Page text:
RIDECon17 ends with Laz Alonso and Lalanya Masters teaching acting 101

RIDECon17 ends with Laz Alonso and Lalanya Masters teaching acting 101
Lalanya Masters and Laz Alonso dropping gems at the acting workshop (Photo by Chelsea Davis for Steed Media Service)

The RIDE inaugural conference came to a close with an acting class hosted by actor Laz Alonso and actress-acting coach Lalanya Masters of AOA Studios. The weekend event attracted attendees interested in tech, thought leadership, entertainment and business. This workshop attracted aspiring actors just getting started in the industry.

Alonso and Masters started the workshop by sharing their past experiences as upcoming actors. The audience engaged as they both told stories of setbacks that inspired them to keep going.

“I remember my first performance. I was such a nervous wreck and I knew I just didn’t bring it. It seemed like everybody had brought it except me. I knew I didn’t do well … I remember I called Lalanya and she was like the ‘Laz whisperer,’ and she talked some wisdom into me,” Alonso said.

Masters shared her experience filming her first love scene in a movie. Surprisingly, it was with Laz Alonso. She remembered feeling awkward and uncomfortable because they were friends. She explained how Laz comforted her and became the “Lalanya whisperer” as she called it. They both explained how as an actor you must take yourself out of the character and become the character. “It’s a process of liberation and learning is important,” Masters said.

“What the rest of the world goes to therapy to heal from, as artists we have to be able to tap into that in order to give a real authentic performance. You have to go places that at times can be very painful, for the purpose of serving the character. We are a vehicle in order to play the truth of this character in the moment of this character’s life so well that you really believe it’s really happening. So when the the character is played, you do not see us,” Alonso said.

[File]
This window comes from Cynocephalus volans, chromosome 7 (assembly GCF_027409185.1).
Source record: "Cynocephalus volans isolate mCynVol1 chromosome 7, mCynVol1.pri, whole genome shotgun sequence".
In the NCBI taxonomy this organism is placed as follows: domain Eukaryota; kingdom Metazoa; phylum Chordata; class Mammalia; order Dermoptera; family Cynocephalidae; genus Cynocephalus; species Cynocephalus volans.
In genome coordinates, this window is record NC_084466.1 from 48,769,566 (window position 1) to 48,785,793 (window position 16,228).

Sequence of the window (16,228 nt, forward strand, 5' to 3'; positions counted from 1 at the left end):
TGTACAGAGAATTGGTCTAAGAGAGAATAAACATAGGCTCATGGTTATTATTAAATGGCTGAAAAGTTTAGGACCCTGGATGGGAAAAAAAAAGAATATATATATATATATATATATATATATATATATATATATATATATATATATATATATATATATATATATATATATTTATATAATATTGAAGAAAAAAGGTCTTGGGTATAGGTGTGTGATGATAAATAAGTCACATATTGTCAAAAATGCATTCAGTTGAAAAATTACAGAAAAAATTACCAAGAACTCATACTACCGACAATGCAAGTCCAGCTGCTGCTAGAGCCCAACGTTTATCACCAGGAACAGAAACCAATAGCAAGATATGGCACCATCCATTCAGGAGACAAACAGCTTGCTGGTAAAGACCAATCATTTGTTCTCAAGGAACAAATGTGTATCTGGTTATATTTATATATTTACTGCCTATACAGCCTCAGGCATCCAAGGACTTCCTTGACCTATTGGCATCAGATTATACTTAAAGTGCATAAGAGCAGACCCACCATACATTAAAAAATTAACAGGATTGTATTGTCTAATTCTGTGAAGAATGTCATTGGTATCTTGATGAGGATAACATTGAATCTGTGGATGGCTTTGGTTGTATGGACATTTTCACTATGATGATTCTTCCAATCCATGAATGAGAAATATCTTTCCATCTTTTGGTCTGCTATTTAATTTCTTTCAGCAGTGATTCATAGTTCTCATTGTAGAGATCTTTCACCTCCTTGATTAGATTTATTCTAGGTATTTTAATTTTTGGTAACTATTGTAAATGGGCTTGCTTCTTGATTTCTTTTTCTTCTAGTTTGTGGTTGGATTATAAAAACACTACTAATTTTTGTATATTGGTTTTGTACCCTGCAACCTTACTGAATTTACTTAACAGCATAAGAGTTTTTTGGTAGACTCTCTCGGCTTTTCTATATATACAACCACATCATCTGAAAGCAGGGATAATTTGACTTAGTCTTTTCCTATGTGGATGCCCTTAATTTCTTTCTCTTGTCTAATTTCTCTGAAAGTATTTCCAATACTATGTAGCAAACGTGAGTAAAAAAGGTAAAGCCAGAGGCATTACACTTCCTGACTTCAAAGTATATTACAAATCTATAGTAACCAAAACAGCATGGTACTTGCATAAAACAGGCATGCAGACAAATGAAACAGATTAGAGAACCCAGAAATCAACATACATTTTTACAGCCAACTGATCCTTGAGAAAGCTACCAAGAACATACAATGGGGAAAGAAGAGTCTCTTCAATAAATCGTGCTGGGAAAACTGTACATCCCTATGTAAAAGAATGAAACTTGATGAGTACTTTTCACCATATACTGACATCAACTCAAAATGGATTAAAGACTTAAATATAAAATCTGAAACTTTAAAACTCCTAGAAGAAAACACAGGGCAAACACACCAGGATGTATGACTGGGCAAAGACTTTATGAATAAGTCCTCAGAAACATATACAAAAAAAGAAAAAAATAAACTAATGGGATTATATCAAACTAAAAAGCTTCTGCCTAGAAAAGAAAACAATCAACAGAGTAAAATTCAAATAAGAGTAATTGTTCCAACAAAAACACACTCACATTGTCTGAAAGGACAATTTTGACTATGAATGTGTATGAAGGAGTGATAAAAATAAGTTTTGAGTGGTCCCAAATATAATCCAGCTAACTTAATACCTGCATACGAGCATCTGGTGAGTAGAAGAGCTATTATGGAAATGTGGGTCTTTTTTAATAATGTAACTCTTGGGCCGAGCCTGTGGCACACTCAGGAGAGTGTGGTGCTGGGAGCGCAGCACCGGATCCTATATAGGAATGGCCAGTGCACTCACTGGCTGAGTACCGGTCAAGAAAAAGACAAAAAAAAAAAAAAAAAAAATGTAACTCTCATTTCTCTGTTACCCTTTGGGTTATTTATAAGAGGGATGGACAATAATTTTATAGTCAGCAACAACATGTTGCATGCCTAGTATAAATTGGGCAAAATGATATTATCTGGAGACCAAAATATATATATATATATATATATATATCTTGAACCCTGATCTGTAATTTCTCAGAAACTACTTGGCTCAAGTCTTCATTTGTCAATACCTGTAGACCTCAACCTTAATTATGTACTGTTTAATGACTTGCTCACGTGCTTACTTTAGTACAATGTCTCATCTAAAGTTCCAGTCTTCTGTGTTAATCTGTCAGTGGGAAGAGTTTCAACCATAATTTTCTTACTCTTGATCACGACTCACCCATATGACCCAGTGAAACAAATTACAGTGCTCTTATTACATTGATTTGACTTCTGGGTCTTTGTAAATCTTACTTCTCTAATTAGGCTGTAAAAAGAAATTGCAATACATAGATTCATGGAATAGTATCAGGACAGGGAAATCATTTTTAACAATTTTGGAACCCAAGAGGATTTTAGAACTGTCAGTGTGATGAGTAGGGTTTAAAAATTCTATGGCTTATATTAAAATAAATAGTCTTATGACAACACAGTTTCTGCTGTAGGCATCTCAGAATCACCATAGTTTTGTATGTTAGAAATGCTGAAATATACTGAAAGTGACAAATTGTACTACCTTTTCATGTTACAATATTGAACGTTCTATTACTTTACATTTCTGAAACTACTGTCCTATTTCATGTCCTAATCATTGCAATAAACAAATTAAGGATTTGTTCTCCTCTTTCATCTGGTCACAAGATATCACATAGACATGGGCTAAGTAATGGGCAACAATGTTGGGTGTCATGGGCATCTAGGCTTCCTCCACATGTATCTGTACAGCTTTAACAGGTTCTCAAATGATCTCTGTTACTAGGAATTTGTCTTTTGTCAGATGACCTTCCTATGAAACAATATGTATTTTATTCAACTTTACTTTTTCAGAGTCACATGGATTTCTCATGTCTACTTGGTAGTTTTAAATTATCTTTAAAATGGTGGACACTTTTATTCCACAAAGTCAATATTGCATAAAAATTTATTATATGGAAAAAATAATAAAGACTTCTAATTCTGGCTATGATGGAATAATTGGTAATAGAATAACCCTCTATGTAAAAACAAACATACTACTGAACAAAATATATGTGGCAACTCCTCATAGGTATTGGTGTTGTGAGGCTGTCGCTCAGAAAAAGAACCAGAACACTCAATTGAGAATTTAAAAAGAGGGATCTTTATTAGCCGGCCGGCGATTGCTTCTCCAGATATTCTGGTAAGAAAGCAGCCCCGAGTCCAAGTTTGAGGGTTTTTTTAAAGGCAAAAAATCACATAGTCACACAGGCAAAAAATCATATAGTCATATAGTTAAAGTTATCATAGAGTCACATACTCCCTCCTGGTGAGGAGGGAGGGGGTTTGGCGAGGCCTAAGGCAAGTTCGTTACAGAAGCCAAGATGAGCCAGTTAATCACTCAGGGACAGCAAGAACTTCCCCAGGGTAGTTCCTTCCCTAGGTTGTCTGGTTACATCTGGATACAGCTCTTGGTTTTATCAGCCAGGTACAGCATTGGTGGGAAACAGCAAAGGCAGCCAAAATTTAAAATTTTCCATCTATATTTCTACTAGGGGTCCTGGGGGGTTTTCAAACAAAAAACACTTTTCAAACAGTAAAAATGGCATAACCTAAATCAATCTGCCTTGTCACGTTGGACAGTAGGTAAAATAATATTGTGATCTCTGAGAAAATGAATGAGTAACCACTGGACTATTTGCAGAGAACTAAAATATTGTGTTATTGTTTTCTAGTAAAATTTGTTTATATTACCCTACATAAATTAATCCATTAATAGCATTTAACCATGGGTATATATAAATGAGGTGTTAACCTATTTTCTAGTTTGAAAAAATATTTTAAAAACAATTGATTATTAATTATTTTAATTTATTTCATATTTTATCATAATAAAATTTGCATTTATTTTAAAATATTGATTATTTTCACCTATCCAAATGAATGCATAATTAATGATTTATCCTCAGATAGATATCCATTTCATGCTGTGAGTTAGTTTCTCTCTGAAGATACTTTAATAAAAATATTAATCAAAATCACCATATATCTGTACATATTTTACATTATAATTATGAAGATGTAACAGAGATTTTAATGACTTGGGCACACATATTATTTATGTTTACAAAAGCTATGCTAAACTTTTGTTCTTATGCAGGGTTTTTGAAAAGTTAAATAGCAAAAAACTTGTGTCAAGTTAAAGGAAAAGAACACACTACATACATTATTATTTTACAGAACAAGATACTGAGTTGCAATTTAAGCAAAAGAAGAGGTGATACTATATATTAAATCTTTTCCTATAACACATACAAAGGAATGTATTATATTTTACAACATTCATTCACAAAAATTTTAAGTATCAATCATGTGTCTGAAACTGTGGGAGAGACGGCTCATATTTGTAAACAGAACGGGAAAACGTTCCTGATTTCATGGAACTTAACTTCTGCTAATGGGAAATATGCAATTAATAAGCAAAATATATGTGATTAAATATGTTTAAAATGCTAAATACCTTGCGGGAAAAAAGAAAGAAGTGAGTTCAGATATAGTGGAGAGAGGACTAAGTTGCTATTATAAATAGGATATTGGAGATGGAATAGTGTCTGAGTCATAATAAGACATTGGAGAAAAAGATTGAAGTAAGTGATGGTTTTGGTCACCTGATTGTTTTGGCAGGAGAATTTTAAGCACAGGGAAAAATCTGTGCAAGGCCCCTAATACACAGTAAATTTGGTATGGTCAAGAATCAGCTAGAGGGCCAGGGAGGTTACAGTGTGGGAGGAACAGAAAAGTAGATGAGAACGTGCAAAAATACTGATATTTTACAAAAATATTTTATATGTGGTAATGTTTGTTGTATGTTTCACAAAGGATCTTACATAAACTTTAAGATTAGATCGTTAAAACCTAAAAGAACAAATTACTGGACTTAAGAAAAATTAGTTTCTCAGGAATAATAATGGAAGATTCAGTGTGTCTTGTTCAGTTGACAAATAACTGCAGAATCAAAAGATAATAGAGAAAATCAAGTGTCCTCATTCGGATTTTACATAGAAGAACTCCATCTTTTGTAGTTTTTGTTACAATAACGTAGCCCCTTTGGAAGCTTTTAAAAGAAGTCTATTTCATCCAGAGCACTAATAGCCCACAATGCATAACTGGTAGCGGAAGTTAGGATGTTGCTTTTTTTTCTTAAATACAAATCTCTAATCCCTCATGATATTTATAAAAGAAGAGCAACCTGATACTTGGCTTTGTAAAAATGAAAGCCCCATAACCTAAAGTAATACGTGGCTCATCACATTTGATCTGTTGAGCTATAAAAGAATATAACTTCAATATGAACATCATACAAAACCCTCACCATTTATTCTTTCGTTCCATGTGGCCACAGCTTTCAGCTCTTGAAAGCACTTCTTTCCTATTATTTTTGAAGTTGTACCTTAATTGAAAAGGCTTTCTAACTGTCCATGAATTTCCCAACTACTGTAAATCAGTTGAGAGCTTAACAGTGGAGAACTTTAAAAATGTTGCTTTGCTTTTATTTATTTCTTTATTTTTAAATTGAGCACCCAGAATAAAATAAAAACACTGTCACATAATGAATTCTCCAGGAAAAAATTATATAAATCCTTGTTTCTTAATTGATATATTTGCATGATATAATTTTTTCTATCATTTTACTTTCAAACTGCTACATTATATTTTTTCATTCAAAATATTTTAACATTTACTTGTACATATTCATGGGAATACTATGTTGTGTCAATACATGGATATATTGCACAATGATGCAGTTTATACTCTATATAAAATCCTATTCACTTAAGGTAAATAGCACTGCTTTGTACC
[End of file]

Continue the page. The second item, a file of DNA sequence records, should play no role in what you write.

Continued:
The acting business

The two successful actors shifted the workshop into a question and answer portion. Both panelists answered questions about the business portion of the acting industry in terms of casting actors for roles.

“I don’t believe in sitting at a studio and wasting time and money. If that acting studio is asking for money, do not waste your time unless that studio has a casting director, a producer, director, an acting coach, and more,” Masters said.

Impact of the workshop

The workshop was designed to last for two hours, but instead went over the time allotted. Laz and Lalanya were able to work with some aspiring actors and give them personal feedback. Many attendees left with a better perspective of what it takes to be an actor.

“This is our craft, this is our job, and this is what we love. Always bring your best foot forward and leave the drama at the door. You don’t steal, as an actor you give. Acting is a community; we all have to shine,” Alonso said.

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